Nearly every baby born with an orofacial cleft is able to live a healthy life. But as they grow, children born with birth defects often require additional services to accommodate their unique differences and help them flourish.
We’ve mentioned elsewhere that a cleft palate and / or cleft lip can affect air flow and the creation of certain sounds during speech, and frequent ear infections may contribute to hearing loss. In educational settings, many children with orofacial clefts need extra attention because of these speech and hearing difficulties.
Free & Appropriate Education: The Individuals With Disabilities Education Act & Your Child
Signed into law on October 30, 1990, the Individuals with Disabilities Education Act (IDEA) is a sweeping federal law that gives every student with a disability the right to a free appropriate public education (FAPE).
IDEA acknowledges that many children are better served by learning through unique, individually-tailored education programs. And the law ensures that every child is fully supported by states and public agencies in a way that accords with his or her “disability.”
What Is Free Appropriate Public Education?
In essence, IDEA says that public schools in the US must provide children with an education, including any additional services like individualized instruction that they need. These additional services should be free.
That’s the meaning of “free and appropriate”: it’s appropriate because it supports your child’s specific needs and it’s free because it’s free.
Does My Child Qualify?
In order to qualify for IDEA, your child must have one of these “disabilities”:
- speech or language impairment
- hearing impairment
- visual impairment
- traumatic brain injury
- mental retardation
- emotional disturbance
- orthopedic impairment
- developmental delays (applies only to children between the ages of 3 and 9)
- a learning disability
- other health problems
Your child will need to be independently evaluated by a team of professionals, including a general education teacher, special education teacher and any applicable specialists, like a speech-language pathologist. An authority from the school district with power to allocate public resources toward your child’s education is also required. If your child is old enough to participate in his or her evaluation, their input is welcome, too.
If the evaluation team determines that your child’s needs cannot adequately be met in a normal educational setting, he or she will be assigned special education.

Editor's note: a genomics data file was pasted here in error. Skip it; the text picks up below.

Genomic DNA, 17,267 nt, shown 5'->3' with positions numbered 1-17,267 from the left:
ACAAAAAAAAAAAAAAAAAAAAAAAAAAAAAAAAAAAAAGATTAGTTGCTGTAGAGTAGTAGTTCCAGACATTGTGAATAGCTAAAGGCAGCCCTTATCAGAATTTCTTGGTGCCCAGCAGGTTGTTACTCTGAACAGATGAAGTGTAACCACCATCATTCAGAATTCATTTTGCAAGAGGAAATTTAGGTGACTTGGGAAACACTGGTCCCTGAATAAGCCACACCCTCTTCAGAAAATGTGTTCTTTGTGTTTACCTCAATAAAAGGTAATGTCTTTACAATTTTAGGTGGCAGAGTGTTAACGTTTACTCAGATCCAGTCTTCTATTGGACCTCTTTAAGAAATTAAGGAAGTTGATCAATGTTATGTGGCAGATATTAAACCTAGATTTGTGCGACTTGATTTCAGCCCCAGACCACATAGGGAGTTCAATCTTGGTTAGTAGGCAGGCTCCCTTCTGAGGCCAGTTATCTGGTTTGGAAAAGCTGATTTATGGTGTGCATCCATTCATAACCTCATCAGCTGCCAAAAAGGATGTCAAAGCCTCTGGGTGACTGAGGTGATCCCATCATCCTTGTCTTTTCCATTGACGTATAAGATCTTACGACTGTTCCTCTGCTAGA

Creating An Individualized Education Program (IEP)
After qualifying for special education, your child’s needs will be evaluated by members of the school district and you.
Under IDEA, the parents of a child with a disability are considered “equal partners” in the education process.
Then you’ll determine how your child’s needs will be met, whether that means providing additional services, like speech-language pathologists and audiologists, or making modifications to the general curriculum.
Every IEP will cover:
- the unique way in which your child learns
- how your child demonstrates that learning (how to “track progress”)
- where and when your child can benefit from the general curriculum
- how teachers and specialists can help your child learn in the most effective way
One major component of IDEA is the concept of “least restrictive environment.” IEPs should be designed to segregate children with disabilities as little as possible from non-disabled students. Your child has the right to become an integral member of the educational community, if this is possible.
Making Sure The IEP Works
After a child’s individualized education program is in place, parents have the right to monitor their child’s progress as closely as they choose. Over the course of your child’s education, the IEP team will reconvene at regular intervals (usually once a year) to monitor the program’s efficacy, identify areas for improvement and alter the program as needed. You always have the right to attend these meetings and guide your child’s education in their best interest.
You are entitled to copies of your child’s work and tests if you want to track their progress on your own.
If you feel that the IEP isn’t working, speak with your child’s teacher first. Ask them if they’ve noticed any difficulties themselves, and whether they have any suggestions. You can find more suggestions on evaluating your child’s IEP here.
If you believe that your child’s rights have been violated, you may have to file a complaint with the state’s education agency. IEPs are contracts, and the public school district only has to provide services outlined in the program.
If you’d like to change the IEP, but the school is unwilling, you can consult with experts and develop a program that you think better meets your child’s needs. Then, in a mediation session, you can present your plan (along with the experts you’ve consulted) to an impartial third-party who may or may not instruct the school district to adopt the guidelines you’ve developed.
Early Intervention Programs
Under Part B of the Individuals with Disabilities Education Act, children become eligible for individualized education at the age of three.
Part C is intended for children younger than three. Children born with developmental delays, or conditions with a high probability of resulting in a developmental delay, may be eligible to receive state-subsidized early intervention services.
Early intervention services can include assistive medical devices, as well as specialist like:
- Speech-language pathologists
- Counseling for families
Some, but not all, of these services are offered at no cost. Others will be priced on a “sliding scale,” so fees will take how much you earn into account. With that being said, none of the services can be denied to a child if their family cannot afford them.
You can find out who to call in your area for more information about applying for early intervention here.